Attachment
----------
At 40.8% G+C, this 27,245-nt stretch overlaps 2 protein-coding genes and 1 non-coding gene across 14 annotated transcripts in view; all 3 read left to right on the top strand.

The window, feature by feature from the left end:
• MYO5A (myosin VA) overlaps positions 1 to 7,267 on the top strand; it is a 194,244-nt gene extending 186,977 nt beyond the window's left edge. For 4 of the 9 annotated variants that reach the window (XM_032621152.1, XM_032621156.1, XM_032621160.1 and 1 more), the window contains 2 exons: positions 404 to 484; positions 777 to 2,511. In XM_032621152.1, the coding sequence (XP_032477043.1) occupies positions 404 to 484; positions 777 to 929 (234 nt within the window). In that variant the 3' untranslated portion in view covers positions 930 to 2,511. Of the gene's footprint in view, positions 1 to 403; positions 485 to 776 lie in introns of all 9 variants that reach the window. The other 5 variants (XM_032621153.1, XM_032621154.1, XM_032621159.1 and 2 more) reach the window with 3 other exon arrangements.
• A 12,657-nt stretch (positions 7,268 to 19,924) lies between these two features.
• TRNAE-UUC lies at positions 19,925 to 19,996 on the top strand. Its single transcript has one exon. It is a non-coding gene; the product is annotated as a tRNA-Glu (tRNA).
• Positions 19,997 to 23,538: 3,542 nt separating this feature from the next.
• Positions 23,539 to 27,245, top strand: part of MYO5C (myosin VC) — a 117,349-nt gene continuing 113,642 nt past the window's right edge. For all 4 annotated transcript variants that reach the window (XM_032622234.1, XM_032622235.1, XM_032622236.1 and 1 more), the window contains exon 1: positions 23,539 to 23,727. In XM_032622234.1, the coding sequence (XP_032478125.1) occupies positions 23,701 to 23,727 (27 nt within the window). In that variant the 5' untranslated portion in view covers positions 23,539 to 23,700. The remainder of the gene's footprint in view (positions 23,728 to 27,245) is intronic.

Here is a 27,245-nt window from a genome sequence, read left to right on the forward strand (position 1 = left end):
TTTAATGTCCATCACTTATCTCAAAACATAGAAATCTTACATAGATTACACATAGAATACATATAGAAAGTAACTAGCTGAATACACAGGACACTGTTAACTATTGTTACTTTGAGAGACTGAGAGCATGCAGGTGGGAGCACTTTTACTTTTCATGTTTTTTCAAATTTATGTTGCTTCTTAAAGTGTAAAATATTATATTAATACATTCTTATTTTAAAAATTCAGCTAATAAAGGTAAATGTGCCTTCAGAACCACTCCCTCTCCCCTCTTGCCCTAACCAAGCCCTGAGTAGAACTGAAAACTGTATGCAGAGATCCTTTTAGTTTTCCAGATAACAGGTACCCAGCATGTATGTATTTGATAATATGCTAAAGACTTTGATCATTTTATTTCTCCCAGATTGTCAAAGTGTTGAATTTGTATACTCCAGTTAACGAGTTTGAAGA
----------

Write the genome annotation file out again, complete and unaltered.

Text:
At 40.8% G+C, this 27,245-nt stretch overlaps 2 protein-coding genes and 1 non-coding gene across 14 annotated transcripts in view; all 3 read left to right on the top strand.

The window, feature by feature from the left end:
• MYO5A (myosin VA) overlaps positions 1 to 7,267 on the top strand; it is a 194,244-nt gene extending 186,977 nt beyond the window's left edge. For 4 of the 9 annotated variants that reach the window (XM_032621152.1, XM_032621156.1, XM_032621160.1 and 1 more), the window contains 2 exons: positions 404 to 484; positions 777 to 2,511. In XM_032621152.1, the coding sequence (XP_032477043.1) occupies positions 404 to 484; positions 777 to 929 (234 nt within the window). In that variant the 3' untranslated portion in view covers positions 930 to 2,511. Of the gene's footprint in view, positions 1 to 403; positions 485 to 776 lie in introns of all 9 variants that reach the window. The other 5 variants (XM_032621153.1, XM_032621154.1, XM_032621159.1 and 2 more) reach the window with 3 other exon arrangements.
• A 12,657-nt stretch (positions 7,268 to 19,924) lies between these two features.
• TRNAE-UUC lies at positions 19,925 to 19,996 on the top strand. Its single transcript has one exon. It is a non-coding gene; the product is annotated as a tRNA-Glu (tRNA).
• Positions 19,997 to 23,538: 3,542 nt separating this feature from the next.
• Positions 23,539 to 27,245, top strand: part of MYO5C (myosin VC) — a 117,349-nt gene continuing 113,642 nt past the window's right edge. For all 4 annotated transcript variants that reach the window (XM_032622234.1, XM_032622235.1, XM_032622236.1 and 1 more), the window contains exon 1: positions 23,539 to 23,727. In XM_032622234.1, the coding sequence (XP_032478125.1) occupies positions 23,701 to 23,727 (27 nt within the window). In that variant the 5' untranslated portion in view covers positions 23,539 to 23,700. The remainder of the gene's footprint in view (positions 23,728 to 27,245) is intronic.

Here is a 27,245-nt window from a genome sequence, read left to right on the forward strand (position 1 = left end):
TTTAATGTCCATCACTTATCTCAAAACATAGAAATCTTACATAGATTACACATAGAATACATATAGAAAGTAACTAGCTGAATACACAGGACACTGTTAACTATTGTTACTTTGAGAGACTGAGAGCATGCAGGTGGGAGCACTTTTACTTTTCATGTTTTTTCAAATTTATGTTGCTTCTTAAAGTGTAAAATATTATATTAATACATTCTTATTTTAAAAATTCAGCTAATAAAGGTAAATGTGCCTTCAGAACCACTCCCTCTCCCCTCTTGCCCTAACCAAGCCCTGAGTAGAACTGAAAACTGTATGCAGAGATCCTTTTAGTTTTCCAGATAACAGGTACCCAGCATGTATGTATTTGATAATATGCTAAAGACTTTGATCATTTTATTTCTCCCAGATTGTCAAAGTGTTGAATTTGTATACTCCAGTTAACGAGTTTGAAGA